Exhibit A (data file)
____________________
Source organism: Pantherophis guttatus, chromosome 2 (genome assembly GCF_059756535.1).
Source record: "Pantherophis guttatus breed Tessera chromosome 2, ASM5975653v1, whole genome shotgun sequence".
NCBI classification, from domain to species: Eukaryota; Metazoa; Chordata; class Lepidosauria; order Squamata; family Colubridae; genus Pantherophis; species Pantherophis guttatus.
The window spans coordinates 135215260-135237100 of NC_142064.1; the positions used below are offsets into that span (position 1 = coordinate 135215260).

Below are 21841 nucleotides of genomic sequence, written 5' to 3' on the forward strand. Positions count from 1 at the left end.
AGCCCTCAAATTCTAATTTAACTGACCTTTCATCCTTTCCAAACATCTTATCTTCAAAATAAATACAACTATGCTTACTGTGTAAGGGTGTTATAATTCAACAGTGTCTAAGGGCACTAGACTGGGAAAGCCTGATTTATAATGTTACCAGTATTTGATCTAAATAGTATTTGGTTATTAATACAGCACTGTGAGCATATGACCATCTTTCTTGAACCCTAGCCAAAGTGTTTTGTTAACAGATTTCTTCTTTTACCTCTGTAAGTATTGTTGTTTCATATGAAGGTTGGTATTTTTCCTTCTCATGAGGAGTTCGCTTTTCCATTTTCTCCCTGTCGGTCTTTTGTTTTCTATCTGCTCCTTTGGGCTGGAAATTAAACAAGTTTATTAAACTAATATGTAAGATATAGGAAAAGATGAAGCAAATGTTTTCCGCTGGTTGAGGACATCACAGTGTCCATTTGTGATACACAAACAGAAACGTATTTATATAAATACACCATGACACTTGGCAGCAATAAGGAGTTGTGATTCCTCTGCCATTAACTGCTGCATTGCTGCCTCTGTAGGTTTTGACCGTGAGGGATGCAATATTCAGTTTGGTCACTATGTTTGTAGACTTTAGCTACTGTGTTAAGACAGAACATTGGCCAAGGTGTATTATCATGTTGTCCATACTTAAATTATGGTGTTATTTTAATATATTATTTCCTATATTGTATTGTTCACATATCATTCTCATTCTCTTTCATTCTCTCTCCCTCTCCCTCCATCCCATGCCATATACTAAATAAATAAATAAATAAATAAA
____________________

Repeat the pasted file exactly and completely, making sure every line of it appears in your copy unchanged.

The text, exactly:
Source organism: Pantherophis guttatus, chromosome 2 (genome assembly GCF_059756535.1).
Source record: "Pantherophis guttatus breed Tessera chromosome 2, ASM5975653v1, whole genome shotgun sequence".
NCBI classification, from domain to species: Eukaryota; Metazoa; Chordata; class Lepidosauria; order Squamata; family Colubridae; genus Pantherophis; species Pantherophis guttatus.
The window spans coordinates 135215260-135237100 of NC_142064.1; the positions used below are offsets into that span (position 1 = coordinate 135215260).

Below are 21841 nucleotides of genomic sequence, written 5' to 3' on the forward strand. Positions count from 1 at the left end.
AGCCCTCAAATTCTAATTTAACTGACCTTTCATCCTTTCCAAACATCTTATCTTCAAAATAAATACAACTATGCTTACTGTGTAAGGGTGTTATAATTCAACAGTGTCTAAGGGCACTAGACTGGGAAAGCCTGATTTATAATGTTACCAGTATTTGATCTAAATAGTATTTGGTTATTAATACAGCACTGTGAGCATATGACCATCTTTCTTGAACCCTAGCCAAAGTGTTTTGTTAACAGATTTCTTCTTTTACCTCTGTAAGTATTGTTGTTTCATATGAAGGTTGGTATTTTTCCTTCTCATGAGGAGTTCGCTTTTCCATTTTCTCCCTGTCGGTCTTTTGTTTTCTATCTGCTCCTTTGGGCTGGAAATTAAACAAGTTTATTAAACTAATATGTAAGATATAGGAAAAGATGAAGCAAATGTTTTCCGCTGGTTGAGGACATCACAGTGTCCATTTGTGATACACAAACAGAAACGTATTTATATAAATACACCATGACACTTGGCAGCAATAAGGAGTTGTGATTCCTCTGCCATTAACTGCTGCATTGCTGCCTCTGTAGGTTTTGACCGTGAGGGATGCAATATTCAGTTTGGTCACTATGTTTGTAGACTTTAGCTACTGTGTTAAGACAGAACATTGGCCAAGGTGTATTATCATGTTGTCCATACTTAAATTATGGTGTTATTTTAATATATTATTTCCTATATTGTATTGTTCACATATCATTCTCATTCTCTTTCATTCTCTCTCCCTCTCCCTCCATCCCATGCCATATACTAAATAAATAAATAAATAAATAAA